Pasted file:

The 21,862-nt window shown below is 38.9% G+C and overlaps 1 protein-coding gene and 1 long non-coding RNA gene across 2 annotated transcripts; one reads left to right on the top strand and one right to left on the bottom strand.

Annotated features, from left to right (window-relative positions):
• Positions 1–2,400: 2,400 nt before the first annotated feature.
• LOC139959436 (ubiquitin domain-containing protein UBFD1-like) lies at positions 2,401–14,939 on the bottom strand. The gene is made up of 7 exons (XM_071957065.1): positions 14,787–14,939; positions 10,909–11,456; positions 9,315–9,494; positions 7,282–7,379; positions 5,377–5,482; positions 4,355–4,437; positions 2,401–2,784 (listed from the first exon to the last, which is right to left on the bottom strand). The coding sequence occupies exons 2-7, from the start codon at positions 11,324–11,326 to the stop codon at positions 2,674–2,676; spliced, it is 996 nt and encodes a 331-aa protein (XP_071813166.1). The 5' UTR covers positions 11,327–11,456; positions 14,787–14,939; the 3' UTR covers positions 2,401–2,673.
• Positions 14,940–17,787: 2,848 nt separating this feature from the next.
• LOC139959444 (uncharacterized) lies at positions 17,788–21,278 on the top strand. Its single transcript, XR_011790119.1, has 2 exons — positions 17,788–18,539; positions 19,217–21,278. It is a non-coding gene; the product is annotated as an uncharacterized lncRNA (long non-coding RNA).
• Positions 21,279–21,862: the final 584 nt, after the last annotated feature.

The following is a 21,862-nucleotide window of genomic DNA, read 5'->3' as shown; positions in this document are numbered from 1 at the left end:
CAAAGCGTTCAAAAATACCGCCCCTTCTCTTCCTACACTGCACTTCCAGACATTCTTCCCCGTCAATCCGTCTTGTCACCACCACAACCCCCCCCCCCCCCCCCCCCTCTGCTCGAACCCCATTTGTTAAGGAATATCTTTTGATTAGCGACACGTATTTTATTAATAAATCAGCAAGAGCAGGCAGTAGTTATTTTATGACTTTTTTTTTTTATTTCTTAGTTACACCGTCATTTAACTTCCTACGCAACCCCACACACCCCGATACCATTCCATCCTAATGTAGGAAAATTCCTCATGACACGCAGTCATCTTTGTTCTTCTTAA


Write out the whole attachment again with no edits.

The 21,862-nt window shown below is 38.9% G+C and overlaps 1 protein-coding gene and 1 long non-coding RNA gene across 2 annotated transcripts; one reads left to right on the top strand and one right to left on the bottom strand.

Annotated features, from left to right (window-relative positions):
• Positions 1–2,400: 2,400 nt before the first annotated feature.
• LOC139959436 (ubiquitin domain-containing protein UBFD1-like) lies at positions 2,401–14,939 on the bottom strand. The gene is made up of 7 exons (XM_071957065.1): positions 14,787–14,939; positions 10,909–11,456; positions 9,315–9,494; positions 7,282–7,379; positions 5,377–5,482; positions 4,355–4,437; positions 2,401–2,784 (listed from the first exon to the last, which is right to left on the bottom strand). The coding sequence occupies exons 2-7, from the start codon at positions 11,324–11,326 to the stop codon at positions 2,674–2,676; spliced, it is 996 nt and encodes a 331-aa protein (XP_071813166.1). The 5' UTR covers positions 11,327–11,456; positions 14,787–14,939; the 3' UTR covers positions 2,401–2,673.
• Positions 14,940–17,787: 2,848 nt separating this feature from the next.
• LOC139959444 (uncharacterized) lies at positions 17,788–21,278 on the top strand. Its single transcript, XR_011790119.1, has 2 exons — positions 17,788–18,539; positions 19,217–21,278. It is a non-coding gene; the product is annotated as an uncharacterized lncRNA (long non-coding RNA).
• Positions 21,279–21,862: the final 584 nt, after the last annotated feature.

The following is a 21,862-nucleotide window of genomic DNA, read 5'->3' as shown; positions in this document are numbered from 1 at the left end:
CAAAGCGTTCAAAAATACCGCCCCTTCTCTTCCTACACTGCACTTCCAGACATTCTTCCCCGTCAATCCGTCTTGTCACCACCACAACCCCCCCCCCCCCCCCCCCCTCTGCTCGAACCCCATTTGTTAAGGAATATCTTTTGATTAGCGACACGTATTTTATTAATAAATCAGCAAGAGCAGGCAGTAGTTATTTTATGACTTTTTTTTTTTATTTCTTAGTTACACCGTCATTTAACTTCCTACGCAACCCCACACACCCCGATACCATTCCATCCTAATGTAGGAAAATTCCTCATGACACGCAGTCATCTTTGTTCTTCTTAA